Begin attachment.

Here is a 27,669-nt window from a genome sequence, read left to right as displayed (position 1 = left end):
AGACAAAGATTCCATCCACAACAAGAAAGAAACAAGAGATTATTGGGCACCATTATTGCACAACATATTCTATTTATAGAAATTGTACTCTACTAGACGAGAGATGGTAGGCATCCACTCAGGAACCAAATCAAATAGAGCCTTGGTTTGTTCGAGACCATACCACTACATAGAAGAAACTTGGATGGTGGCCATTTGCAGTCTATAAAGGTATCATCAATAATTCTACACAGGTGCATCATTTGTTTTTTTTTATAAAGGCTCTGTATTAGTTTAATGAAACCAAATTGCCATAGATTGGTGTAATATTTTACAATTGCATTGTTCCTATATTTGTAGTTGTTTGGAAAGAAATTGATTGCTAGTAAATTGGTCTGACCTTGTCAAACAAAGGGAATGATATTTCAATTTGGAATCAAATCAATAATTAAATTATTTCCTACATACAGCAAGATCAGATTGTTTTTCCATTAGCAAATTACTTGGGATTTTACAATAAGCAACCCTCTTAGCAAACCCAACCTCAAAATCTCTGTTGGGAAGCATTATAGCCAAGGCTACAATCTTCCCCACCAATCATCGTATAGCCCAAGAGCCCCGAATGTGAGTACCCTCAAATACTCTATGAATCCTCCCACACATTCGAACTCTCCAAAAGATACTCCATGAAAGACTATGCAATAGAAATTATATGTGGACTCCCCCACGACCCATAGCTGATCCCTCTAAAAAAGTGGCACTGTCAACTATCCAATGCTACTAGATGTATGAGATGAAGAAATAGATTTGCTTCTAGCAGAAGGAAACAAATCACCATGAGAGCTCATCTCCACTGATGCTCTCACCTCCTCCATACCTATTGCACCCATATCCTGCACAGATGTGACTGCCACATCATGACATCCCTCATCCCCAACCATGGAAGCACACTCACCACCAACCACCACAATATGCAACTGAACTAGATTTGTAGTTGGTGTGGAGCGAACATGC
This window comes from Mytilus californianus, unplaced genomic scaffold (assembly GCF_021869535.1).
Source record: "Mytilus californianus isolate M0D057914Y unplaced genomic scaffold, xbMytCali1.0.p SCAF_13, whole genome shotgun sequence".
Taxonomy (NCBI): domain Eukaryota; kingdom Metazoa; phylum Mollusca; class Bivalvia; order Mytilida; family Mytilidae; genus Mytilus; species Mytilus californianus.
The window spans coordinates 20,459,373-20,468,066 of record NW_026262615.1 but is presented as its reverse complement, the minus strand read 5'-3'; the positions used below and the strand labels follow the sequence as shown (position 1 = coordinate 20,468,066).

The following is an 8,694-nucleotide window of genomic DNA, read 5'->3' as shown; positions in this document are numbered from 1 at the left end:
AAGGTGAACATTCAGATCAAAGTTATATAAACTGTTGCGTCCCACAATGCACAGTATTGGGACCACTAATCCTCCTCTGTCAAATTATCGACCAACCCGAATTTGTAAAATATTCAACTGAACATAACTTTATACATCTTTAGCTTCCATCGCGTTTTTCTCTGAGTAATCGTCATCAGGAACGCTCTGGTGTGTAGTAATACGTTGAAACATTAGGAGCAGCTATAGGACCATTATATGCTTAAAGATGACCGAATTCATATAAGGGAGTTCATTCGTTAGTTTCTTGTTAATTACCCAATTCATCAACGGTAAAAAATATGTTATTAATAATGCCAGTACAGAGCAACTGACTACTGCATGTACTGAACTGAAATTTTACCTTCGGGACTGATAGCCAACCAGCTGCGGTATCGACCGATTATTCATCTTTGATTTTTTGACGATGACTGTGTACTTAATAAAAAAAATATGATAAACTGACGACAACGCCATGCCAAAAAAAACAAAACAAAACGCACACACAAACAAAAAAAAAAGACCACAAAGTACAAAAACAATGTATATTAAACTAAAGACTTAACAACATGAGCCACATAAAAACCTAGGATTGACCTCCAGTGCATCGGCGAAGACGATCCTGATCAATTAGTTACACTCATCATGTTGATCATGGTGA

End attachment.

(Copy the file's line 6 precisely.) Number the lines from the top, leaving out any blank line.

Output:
The window spans coordinates 20,459,373-20,468,066 of record NW_026262615.1 but is presented as its reverse complement, the minus strand read 5'-3'; the positions used below and the strand labels follow the sequence as shown (position 1 = coordinate 20,468,066).